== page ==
04 April 2013 08:03 [Source: ICIS news]
By Nurluqman Suratman
SINGAPORE (ICIS)--Singapore hopes to draw in more investments focused on higher value-added downstream derivative and specialty chemicals, as it moves into the next phase of development in Jurong Island, an official from the country’s Energy Development Board (EDB) said on Thursday.
The southeast Asian country is currently the world's third-largest refining centre and is one of the leading global petrochemical hubs with a highly integrated value chain.
Housing major petrochemical complexes of global energy majors, Singapore has a refining capacity of 1.3m bbl/day, with an ethylene capacity that will soon reach 4m tonnes/year.
The city-state’s petrochemical industry is located on Jurong Island which houses companies such as LANXESS, BASF, BP, Celanese, Shell, Evonik, ExxonMobil, DuPont, Mitsui Chemicals and Sumitomo Chemical.
The island, on the southern edge of Singapore, also contains very large crude carrier (VLCC) anchors and transmission networks for LNG, liquefied petroleum gas (LPG), and petrochemicals, according to the US Energy Information Administration.
“This is a strong foundation that we intend to continue building on," EDB director for energy and chemicals Eugene Leong told ICIS.
“At the end of the day, we hope for Singapore to be a home for chemical companies - a place where companies can hub their core activities, be it in manufacturing or innovation, alongside their decision makers and business functions that chart and manage growth for the company in Asia,” Leong said.
The Singapore government’s primary strategy in its Jurong Island version 2.0 development is the expansion into higher value-added downstream derivative and specialty chemical clusters, with recent projects in the synthetic rubber and lubricant additive sectors, according to the EDB.
Germany-based specialty chemical producer LANXESS in September 2012 broke ground for the world’s largest production facility for new neodymium-based performance butadiene rubber (Nd-PBR) on Jurong Island.
The 140,000 tonne/year plant, scheduled to be commissioned in the first half of 2015, will produce emission-reducing green tires, a fast growing sector of the tyre industry.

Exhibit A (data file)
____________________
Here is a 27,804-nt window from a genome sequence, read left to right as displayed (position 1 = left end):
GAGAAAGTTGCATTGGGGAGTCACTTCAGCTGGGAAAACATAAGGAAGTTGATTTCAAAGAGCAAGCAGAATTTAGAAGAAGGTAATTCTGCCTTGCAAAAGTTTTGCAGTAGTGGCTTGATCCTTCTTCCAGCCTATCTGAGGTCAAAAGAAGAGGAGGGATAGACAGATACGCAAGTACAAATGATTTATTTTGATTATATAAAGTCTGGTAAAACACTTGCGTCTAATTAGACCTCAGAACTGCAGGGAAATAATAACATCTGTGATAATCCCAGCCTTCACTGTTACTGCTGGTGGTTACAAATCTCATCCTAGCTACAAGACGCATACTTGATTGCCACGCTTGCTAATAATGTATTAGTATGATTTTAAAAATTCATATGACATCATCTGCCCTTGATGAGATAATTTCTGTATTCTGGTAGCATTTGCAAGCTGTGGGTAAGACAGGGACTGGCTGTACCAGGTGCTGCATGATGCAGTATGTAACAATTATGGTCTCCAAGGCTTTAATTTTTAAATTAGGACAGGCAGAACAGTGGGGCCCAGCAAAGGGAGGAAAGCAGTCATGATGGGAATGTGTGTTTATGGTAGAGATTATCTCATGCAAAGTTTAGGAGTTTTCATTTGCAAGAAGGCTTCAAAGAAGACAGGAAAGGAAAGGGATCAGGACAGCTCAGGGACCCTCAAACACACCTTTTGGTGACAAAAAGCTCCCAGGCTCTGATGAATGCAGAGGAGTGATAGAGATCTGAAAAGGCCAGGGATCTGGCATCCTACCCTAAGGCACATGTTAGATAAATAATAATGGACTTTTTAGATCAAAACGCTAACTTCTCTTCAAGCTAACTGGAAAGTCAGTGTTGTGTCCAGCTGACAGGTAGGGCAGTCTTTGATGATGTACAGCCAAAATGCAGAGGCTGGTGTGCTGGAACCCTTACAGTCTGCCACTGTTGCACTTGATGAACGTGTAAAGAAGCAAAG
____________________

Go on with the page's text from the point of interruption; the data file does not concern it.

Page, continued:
The company’s new high-tech butyl rubber plant went through hot commissioning in the first quarter of 2013, with regular production scheduled to commence in the third quarter of this year.
The butyl rubber plant is located next to the new Nd-PBR unit on Jurong Island.
Meanwhile, Japanese producer Asahi Kasei is planning to build a second solution-polymerised styrene butadiene rubber (S-SBR) plant in Singapore with a 50,000 tonne/year capacity by 2015.
The focus is on “infrastructure developments and system-level optimization of valuable resources, to ensure the competitiveness and sustainability of Jurong Island”, according to EDB.
The second strategy is to grow a robust research and development (R&D) base that can innovate for the customers in Asia to complement Singapore’s efforts in developing its derivative and specialty chemicals manufacturing sector, according to the EDB.
“While Singapore is a small market, we already have strong end-market ecosystems in areas such as home and personal care, water and lubricants,” said Leong.
“Our focus now is on building a favourable innovation ecosystem…as well as developing applied and multidisciplinary R&D capabilities,” he said.
The Singapore government will continue to work with the industry on feedstock options, “including near-term opportunities such as a LPG [liquefied petroleum gas] terminal which would provide feedstock flexibility for petrochemical complexes, or longer term opportunities through biochemicals,” Leong added.
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